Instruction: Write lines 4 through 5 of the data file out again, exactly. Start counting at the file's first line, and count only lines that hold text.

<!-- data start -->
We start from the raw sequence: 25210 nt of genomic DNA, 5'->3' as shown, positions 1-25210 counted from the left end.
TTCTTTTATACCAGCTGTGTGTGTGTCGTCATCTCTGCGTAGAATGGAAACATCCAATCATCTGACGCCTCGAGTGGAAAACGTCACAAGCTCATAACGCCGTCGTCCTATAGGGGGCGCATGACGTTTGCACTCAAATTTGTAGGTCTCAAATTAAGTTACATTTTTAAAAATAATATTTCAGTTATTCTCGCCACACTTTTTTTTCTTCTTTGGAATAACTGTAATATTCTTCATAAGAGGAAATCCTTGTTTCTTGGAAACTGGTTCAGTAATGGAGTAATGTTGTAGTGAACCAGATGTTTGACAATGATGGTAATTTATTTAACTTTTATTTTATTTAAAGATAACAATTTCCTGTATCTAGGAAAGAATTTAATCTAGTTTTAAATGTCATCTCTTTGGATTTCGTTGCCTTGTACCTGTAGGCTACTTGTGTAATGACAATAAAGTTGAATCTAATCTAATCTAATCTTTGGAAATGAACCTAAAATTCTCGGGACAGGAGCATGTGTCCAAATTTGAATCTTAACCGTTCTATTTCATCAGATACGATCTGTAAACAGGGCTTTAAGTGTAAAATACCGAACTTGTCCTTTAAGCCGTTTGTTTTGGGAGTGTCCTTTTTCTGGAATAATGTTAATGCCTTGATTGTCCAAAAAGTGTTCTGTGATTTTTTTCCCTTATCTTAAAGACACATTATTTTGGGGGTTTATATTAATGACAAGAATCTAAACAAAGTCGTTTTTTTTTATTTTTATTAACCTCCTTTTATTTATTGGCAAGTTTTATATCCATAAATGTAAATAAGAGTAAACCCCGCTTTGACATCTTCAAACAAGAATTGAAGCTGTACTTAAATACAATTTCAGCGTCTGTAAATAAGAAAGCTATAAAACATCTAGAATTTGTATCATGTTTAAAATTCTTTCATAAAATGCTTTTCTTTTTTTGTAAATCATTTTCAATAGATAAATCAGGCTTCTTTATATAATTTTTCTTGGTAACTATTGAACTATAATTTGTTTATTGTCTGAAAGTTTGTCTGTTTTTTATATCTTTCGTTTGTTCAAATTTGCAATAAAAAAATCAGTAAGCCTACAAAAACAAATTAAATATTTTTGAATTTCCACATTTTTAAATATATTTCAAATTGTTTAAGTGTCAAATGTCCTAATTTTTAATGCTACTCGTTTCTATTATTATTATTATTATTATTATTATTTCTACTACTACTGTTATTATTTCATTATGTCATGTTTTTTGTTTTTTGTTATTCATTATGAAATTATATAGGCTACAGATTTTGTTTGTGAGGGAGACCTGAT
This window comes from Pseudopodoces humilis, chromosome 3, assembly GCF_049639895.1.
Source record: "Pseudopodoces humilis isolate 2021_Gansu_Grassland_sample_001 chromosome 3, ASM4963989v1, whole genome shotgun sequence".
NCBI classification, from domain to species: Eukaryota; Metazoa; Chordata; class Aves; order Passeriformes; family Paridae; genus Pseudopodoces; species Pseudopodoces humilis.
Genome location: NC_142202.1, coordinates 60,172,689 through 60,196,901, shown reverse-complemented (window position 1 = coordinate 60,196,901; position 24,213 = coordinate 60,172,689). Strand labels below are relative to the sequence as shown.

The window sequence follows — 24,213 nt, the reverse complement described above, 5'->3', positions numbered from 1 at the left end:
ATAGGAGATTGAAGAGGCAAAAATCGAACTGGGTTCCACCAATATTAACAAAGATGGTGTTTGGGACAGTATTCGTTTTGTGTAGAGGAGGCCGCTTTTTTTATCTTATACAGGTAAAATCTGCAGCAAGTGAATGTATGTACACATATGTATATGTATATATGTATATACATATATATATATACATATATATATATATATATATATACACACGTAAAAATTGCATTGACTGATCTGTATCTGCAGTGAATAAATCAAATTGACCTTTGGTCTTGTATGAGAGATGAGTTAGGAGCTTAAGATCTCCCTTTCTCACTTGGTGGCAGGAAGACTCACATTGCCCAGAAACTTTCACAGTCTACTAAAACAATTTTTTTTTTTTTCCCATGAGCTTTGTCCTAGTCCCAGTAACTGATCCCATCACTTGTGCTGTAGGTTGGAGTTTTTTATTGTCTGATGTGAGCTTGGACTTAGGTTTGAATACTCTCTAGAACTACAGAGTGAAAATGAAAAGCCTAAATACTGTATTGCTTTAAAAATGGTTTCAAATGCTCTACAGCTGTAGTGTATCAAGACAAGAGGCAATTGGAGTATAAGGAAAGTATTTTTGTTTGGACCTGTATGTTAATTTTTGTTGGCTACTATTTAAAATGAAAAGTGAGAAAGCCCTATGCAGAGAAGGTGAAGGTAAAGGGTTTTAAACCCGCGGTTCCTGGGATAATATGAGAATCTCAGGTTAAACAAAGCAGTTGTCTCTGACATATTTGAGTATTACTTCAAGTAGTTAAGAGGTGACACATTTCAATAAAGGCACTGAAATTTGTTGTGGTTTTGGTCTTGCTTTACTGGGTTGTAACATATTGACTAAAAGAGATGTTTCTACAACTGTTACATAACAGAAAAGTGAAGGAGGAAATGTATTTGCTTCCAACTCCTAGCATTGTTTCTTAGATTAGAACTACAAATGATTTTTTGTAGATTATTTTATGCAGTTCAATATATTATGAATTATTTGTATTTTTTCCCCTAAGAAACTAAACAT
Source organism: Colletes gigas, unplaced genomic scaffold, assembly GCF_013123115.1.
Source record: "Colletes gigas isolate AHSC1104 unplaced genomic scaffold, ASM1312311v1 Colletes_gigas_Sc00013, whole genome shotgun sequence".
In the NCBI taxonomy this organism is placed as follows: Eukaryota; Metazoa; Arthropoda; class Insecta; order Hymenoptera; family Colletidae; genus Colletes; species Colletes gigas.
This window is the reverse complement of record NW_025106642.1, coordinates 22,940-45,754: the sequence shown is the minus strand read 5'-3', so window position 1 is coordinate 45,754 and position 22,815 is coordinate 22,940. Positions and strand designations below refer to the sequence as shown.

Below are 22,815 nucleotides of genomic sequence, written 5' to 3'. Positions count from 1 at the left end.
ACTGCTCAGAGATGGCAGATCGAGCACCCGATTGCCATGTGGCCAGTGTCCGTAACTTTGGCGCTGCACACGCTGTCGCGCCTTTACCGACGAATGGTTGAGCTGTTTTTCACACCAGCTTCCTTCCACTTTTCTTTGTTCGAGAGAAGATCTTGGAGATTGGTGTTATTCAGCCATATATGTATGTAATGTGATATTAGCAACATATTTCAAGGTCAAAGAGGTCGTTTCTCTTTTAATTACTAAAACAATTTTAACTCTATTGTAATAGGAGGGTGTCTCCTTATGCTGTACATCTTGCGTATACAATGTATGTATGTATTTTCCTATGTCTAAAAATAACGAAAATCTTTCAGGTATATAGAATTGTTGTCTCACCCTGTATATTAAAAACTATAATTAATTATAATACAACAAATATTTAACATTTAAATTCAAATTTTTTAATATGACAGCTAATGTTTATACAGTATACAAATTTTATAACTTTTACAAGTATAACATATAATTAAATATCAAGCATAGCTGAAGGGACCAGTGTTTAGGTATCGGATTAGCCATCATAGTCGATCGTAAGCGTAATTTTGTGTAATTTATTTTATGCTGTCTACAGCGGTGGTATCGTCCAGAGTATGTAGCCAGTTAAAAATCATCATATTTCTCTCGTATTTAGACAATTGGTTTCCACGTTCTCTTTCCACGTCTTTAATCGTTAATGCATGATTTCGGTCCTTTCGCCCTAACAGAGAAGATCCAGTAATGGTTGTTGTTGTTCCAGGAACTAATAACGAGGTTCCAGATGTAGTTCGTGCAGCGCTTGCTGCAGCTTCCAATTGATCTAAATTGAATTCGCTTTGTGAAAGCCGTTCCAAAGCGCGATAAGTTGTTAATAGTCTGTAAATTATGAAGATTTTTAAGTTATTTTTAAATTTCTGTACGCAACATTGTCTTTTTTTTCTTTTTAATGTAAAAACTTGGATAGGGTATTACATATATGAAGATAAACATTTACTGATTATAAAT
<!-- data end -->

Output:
Source record: "Pseudopodoces humilis isolate 2021_Gansu_Grassland_sample_001 chromosome 3, ASM4963989v1, whole genome shotgun sequence".
NCBI classification, from domain to species: Eukaryota; Metazoa; Chordata; class Aves; order Passeriformes; family Paridae; genus Pseudopodoces; species Pseudopodoces humilis.